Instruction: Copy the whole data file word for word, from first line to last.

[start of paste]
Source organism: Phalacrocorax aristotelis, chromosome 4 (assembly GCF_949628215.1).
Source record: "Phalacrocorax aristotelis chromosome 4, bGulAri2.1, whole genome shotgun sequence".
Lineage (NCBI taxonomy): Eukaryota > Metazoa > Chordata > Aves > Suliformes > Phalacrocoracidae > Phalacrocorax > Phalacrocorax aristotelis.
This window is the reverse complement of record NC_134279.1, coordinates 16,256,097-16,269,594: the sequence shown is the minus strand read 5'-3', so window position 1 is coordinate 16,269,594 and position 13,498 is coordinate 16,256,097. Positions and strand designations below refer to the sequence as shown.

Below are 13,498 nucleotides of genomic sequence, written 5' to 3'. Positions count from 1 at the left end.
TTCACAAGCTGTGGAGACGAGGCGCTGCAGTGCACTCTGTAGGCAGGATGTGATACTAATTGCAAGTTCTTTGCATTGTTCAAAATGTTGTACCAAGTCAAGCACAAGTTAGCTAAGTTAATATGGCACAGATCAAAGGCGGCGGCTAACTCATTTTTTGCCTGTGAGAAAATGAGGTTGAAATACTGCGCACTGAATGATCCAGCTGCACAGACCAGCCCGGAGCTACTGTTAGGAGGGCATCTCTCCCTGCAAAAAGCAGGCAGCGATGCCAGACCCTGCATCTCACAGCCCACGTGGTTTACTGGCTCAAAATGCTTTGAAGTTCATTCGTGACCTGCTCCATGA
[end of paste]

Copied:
Source organism: Phalacrocorax aristotelis, chromosome 4 (assembly GCF_949628215.1).
Source record: "Phalacrocorax aristotelis chromosome 4, bGulAri2.1, whole genome shotgun sequence".
Lineage (NCBI taxonomy): Eukaryota > Metazoa > Chordata > Aves > Suliformes > Phalacrocoracidae > Phalacrocorax > Phalacrocorax aristotelis.
This window is the reverse complement of record NC_134279.1, coordinates 16,256,097-16,269,594: the sequence shown is the minus strand read 5'-3', so window position 1 is coordinate 16,269,594 and position 13,498 is coordinate 16,256,097. Positions and strand designations below refer to the sequence as shown.

Below are 13,498 nucleotides of genomic sequence, written 5' to 3'. Positions count from 1 at the left end.
TTCACAAGCTGTGGAGACGAGGCGCTGCAGTGCACTCTGTAGGCAGGATGTGATACTAATTGCAAGTTCTTTGCATTGTTCAAAATGTTGTACCAAGTCAAGCACAAGTTAGCTAAGTTAATATGGCACAGATCAAAGGCGGCGGCTAACTCATTTTTTGCCTGTGAGAAAATGAGGTTGAAATACTGCGCACTGAATGATCCAGCTGCACAGACCAGCCCGGAGCTACTGTTAGGAGGGCATCTCTCCCTGCAAAAAGCAGGCAGCGATGCCAGACCCTGCATCTCACAGCCCACGTGGTTTACTGGCTCAAAATGCTTTGAAGTTCATTCGTGACCTGCTCCATGA